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4848Main Street Vegan

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  • cohensmilk1
    Dec 9, 2013
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      "This isn't just 'another day, another dollar.'
      It's more like 'another day, another miracle.'"
      - Victoria Moran

      *     *     *     *

      Victoria Moran is a Main Street Vegan.

      On page-3 of her book of the same name,
      Moran writes:

      "A Main Street Vegan is a person with a real life,
      who cares enough about her health and well-being,
      and that of her family and society, that she's
      willing to make some changes - changes that some
      people consider radical - in the way she eats and
      lives.

      "A Main Street Vegan respects the lives of others,
      human and non-human, and doesn't want this planet
      to go to pot on his watch. He's a reasonable human
      being who doesn't expect tigers and Eskimos to
      become vegan, but who realizes that unlike them,
      he can do this.

      "To become a Main Street Vegan yourself, you'll call
      on your courage, your flexibility, your sense of
      adventure, your willingness to learn, and your ability
      to rise to a challenge. You'll also draw on your
      individuality as you make this transition at your
      own pace and in your own way."

      There is more. Much more. There are in fact, 378 pages
      more of what I like to call gentle learning, enduring
      instruction, soothing vegan recipes, and for dessert,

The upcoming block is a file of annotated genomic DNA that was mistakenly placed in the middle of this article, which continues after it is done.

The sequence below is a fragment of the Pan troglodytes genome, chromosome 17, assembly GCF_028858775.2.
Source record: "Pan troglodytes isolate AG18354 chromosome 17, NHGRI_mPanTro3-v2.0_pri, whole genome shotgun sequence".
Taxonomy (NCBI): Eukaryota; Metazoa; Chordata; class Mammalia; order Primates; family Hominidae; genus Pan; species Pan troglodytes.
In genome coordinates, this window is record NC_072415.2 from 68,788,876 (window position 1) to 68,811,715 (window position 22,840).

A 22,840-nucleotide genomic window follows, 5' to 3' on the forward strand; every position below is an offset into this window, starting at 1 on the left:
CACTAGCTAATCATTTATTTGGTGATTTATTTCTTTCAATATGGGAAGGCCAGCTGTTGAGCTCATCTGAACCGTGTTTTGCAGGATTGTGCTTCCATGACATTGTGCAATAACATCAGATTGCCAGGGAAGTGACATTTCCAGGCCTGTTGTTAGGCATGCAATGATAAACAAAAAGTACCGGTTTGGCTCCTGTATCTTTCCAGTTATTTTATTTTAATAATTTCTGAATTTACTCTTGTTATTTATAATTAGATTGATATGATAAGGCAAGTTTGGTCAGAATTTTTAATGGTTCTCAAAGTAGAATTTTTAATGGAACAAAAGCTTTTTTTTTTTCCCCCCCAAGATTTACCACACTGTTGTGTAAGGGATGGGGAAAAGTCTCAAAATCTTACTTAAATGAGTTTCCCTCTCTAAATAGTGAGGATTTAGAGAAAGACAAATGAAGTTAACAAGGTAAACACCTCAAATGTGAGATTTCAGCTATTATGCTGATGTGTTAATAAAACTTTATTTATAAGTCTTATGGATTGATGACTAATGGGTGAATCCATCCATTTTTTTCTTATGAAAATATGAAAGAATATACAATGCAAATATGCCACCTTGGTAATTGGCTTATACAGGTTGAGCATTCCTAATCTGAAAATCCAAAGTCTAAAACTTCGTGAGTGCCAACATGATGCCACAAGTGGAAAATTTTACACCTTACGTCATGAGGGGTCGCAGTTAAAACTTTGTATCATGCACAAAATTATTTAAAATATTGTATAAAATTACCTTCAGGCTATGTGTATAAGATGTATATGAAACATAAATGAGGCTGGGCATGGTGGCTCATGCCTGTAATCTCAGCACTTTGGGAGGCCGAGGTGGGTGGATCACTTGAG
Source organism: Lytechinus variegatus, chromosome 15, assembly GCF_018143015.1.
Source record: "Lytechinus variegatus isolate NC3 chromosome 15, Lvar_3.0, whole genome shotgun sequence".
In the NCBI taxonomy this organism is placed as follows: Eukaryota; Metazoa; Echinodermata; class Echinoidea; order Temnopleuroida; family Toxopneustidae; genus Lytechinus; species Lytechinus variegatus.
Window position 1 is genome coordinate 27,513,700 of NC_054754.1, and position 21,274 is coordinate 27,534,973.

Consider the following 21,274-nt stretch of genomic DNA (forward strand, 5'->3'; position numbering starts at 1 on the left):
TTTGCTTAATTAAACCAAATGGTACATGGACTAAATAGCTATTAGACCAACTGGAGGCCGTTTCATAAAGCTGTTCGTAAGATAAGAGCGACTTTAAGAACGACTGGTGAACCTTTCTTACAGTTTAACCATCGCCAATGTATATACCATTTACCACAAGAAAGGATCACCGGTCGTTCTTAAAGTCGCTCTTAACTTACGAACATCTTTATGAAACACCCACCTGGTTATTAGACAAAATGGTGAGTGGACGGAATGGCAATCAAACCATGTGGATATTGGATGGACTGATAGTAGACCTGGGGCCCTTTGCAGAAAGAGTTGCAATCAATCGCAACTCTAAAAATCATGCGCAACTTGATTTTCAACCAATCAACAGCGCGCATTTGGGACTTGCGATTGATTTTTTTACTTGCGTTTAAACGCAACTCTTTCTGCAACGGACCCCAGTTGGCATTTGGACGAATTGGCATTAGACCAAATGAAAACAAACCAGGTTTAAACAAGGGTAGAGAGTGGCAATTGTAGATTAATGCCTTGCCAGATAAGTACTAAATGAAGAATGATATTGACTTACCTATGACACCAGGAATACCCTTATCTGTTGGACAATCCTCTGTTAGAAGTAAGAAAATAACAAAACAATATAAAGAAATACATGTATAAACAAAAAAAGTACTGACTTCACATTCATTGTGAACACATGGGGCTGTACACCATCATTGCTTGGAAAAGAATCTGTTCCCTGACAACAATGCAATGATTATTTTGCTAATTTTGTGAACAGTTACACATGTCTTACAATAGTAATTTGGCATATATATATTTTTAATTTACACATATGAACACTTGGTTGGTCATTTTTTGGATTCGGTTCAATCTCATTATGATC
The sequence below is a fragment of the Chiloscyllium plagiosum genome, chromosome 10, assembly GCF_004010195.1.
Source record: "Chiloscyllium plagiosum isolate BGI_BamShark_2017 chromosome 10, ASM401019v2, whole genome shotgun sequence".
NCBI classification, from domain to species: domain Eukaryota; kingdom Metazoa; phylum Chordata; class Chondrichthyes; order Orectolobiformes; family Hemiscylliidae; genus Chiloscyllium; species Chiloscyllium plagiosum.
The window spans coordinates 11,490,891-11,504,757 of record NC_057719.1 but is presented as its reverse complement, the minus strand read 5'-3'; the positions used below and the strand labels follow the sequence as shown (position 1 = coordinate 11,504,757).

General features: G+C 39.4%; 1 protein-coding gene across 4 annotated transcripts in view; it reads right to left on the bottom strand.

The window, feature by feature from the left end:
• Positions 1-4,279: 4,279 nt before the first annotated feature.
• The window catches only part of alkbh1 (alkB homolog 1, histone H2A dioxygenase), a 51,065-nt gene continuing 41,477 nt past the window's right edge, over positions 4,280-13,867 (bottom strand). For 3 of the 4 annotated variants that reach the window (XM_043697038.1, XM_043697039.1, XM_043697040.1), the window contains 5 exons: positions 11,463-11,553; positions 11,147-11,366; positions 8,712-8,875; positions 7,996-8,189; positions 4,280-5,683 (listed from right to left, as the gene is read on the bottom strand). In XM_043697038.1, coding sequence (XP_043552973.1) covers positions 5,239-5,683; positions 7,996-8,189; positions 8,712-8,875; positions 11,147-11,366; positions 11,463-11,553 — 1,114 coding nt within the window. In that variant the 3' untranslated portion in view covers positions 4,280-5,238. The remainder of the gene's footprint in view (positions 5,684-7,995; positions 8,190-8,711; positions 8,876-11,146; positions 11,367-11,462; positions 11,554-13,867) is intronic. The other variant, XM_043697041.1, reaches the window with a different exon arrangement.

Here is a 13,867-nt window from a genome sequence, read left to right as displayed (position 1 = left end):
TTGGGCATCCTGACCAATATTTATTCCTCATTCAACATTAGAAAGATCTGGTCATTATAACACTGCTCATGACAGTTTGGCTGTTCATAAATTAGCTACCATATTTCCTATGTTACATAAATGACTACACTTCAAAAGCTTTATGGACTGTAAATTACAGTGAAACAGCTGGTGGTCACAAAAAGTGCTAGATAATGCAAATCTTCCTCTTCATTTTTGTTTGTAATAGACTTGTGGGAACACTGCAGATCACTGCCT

such genuine wisdom that you will not find within the
      cumulative pages of dozens of other vegan books that have
      unsuccessfully attempted to change the world by enticing
      meat-eaters from their unhealthy dietary choices into
      that brave new plant-based-diet-eating world. Where
      others have failed, Victoria wins the Olympic Gold Medal
      for transitioning. and has re-set the bar.

      I have known of Victoria Moran for about 20 years. I
      never met her. She was always the Guru sitting atop
      a mountain that I never had the opportunity to scale.
      Had I done so, it would have been to my advantage.

      Reading Main Street Vegan was like meeting an old friend.

      There is so much we have in common. There are so many ways
      that our paths crossed. There are so many experiences we
      shared independently in order to arrive where we now are.

      Reading Main Street Vegan was a warm, comfy-cozy experience
      for me. Victoria is gentle and wise and touches every
      single base in the quest to find the stadium of vegan truth.

      We have different styles in getting our messages across.
      I often hit people in the gut (or lower), making them
      swallow the real science regarding an issue. Victoria
      massages the spirit and soul. Reading her book will have
      you desire to become her new BFF.

      This review of her book could become a book in itself.
      I was THAT impressed. Instead, I will offer you some of
      the highlights which held great meaning for me.

      On page 45, which begins chapter 5, Moran writes:

      "If somebody says 'balanced meal,' the picture that
      flashes across my brain is a breaded and fried pork
      chop, some mashed potatoes and gravy, green beans
      (certainly out of a can and with bacon in them),
      a glass of milk, and a piece of apple pie topped